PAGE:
Consulta and DàIL Consulting Introduce Toolkit to Support TCF Compliance in the Financial Sector

Treating Customers Fairly regulation demands customer-centric approach to business, with heavy punitive measures likely for non-compliance

14 March 2017 – Management consulting firm Consulta, in partnership with DàIL Consulting, have introduced a Fair Customer Conduct Blueprint (FCCB) to enable financial services providers (FSPs) to prepare for the pending implementation of the Treating Customers Fairly (TCF) regulatory framework.

The FCCB is a toolkit that has been designed to assist FSPs in incorporating the TCF requirements into an integrative framework that will ensure holistic customer, business, and regulatory outcomes. The FCCB will enable FSPs to assess and evaluate their current progress towards customer centric transformation - which is essentially the intended outcome of TCF.

“TCF demands more than mere compliance, it requires FSPs to consider every aspect of their business so they can adopt an enterprise-wide, customer-centric approach to business,” says Adré Schreuder, CEO of Consulta.

“We have designed the Fair Customer Conduct Blueprint to help FSPs avoid non-compliance sanctioning after the regulations come into effect. Ultimately, the Blueprint supports FSPs developing a culture centred on ‘customer fairness’ so they grow in a sustainable way by better serving consumers. Current practises of self-assessment mainly focus on compliance, whereas FCCB focusses on the readiness of staff and management to embrace the underlying principles of TCF as a way of doing business.”

TCF is likely to impose substantial punitive measures on non-complying FSPs in the form of stiff financial penalties and licence sanctions - measures that could result in reputational damage and other consequences detrimental to business.

Schreuder explains that the cost of regulatory non-compliance in countries where the TCF framework has been adopted has increased substantially in recent years. This is likely to continue, with similar expectations for the local market.

“The reputational damage of being exposed as an FSP that treats its customers unfairly would far outweigh any financial penalties,” he says.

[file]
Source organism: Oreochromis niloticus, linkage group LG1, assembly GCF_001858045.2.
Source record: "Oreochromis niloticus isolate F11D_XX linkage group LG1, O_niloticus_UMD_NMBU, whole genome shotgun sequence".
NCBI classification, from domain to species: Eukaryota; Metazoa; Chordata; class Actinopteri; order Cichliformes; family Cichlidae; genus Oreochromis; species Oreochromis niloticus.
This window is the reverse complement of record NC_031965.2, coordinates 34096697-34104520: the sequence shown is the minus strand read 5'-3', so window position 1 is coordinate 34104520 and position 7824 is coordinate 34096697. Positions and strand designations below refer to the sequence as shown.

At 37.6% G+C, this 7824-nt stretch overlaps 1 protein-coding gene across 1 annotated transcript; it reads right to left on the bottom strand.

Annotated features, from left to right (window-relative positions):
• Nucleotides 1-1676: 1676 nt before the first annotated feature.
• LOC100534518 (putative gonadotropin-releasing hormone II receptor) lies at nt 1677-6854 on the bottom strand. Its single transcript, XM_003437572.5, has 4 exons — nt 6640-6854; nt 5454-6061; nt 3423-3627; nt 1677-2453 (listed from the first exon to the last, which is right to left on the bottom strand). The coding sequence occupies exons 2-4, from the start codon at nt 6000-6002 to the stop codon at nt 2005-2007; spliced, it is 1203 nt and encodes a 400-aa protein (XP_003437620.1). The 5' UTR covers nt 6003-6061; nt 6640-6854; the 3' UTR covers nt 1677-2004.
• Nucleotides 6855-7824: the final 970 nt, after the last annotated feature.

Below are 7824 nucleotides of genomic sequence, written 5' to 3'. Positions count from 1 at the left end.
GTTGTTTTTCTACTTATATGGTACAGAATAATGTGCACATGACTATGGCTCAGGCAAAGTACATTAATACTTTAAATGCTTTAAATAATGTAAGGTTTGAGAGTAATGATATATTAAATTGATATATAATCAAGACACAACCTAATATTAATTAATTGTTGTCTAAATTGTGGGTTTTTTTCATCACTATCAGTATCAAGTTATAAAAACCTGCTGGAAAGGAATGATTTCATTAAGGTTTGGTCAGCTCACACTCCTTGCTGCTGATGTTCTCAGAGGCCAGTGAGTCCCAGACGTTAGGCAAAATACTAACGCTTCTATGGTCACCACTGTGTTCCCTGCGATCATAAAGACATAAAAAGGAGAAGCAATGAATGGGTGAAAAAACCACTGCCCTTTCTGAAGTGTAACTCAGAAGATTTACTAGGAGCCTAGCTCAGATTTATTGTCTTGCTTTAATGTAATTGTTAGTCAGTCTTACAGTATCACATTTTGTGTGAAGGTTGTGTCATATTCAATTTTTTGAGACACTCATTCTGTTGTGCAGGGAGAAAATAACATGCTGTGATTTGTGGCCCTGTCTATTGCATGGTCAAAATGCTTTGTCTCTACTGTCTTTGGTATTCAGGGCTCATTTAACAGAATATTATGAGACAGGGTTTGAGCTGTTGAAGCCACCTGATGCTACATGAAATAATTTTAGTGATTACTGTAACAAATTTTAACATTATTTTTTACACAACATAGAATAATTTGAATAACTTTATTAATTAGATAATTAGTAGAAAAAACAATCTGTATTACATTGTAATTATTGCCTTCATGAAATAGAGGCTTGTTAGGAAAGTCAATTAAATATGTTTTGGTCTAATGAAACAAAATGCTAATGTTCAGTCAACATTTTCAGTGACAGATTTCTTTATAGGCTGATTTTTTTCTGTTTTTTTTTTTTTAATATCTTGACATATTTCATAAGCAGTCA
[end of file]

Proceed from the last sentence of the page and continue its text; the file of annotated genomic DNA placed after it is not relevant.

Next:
“TCF will require FSPs to provide a portfolio of evidence showing that the fair treatment of customers has been considered, measured and tracked. It must also show that ongoing enhancements, underpinned by customer insights, are continuously implemented throughout the business, at all stages of the product and service life cycle,” says Ineke Prinsloo, Director at DàIL Consulting.

She recommends that financial services entities adopt a customer-centric toolkit, aligned to the principle-based regulations, rather than defaulting to an internally focused approach weighted to compliance when preparing for the implementation of the framework.

“TCF requires a cohesive customer philosophy underpinned by a regulatory framework-aligned diagnostic and plan to execute - like that offered by the Blueprint,” she says.

“With a customer-centric approach to business and the right tools to guide implementation of the TCF framework, FSPs will be able to bring together regulatory- and company strategies in a manner that goes beyond measuring compliance.”

Expected to come into effect on 1 May 2017, TCF is a set of outcomes-based principles intended to improve market conduct in financial services. It forms part of the Financial Sector Regulation Bill, which gives effect to the new “Twin Peaks” model of regulation aimed at achieving a stable financial system and increase consumer confidence in the financial services sector.